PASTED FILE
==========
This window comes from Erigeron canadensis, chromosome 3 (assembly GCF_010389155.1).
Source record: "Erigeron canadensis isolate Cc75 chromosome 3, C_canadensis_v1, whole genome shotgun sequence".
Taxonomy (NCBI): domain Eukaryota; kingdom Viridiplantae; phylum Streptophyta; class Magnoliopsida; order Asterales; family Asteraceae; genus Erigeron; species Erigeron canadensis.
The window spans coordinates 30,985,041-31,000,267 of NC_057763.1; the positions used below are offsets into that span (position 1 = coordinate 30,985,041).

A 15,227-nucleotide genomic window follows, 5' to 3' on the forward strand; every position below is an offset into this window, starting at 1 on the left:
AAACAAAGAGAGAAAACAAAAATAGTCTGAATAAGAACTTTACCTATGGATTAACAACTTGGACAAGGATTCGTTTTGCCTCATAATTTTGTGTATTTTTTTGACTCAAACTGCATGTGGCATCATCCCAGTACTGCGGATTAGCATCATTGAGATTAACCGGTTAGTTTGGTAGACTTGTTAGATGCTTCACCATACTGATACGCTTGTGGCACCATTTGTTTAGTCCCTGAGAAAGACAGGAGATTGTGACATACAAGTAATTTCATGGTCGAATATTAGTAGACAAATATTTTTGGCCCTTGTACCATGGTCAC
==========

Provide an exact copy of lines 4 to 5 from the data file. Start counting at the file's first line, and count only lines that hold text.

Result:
The window spans coordinates 30,985,041-31,000,267 of NC_057763.1; the positions used below are offsets into that span (position 1 = coordinate 30,985,041).

A 15,227-nucleotide genomic window follows, 5' to 3' on the forward strand; every position below is an offset into this window, starting at 1 on the left: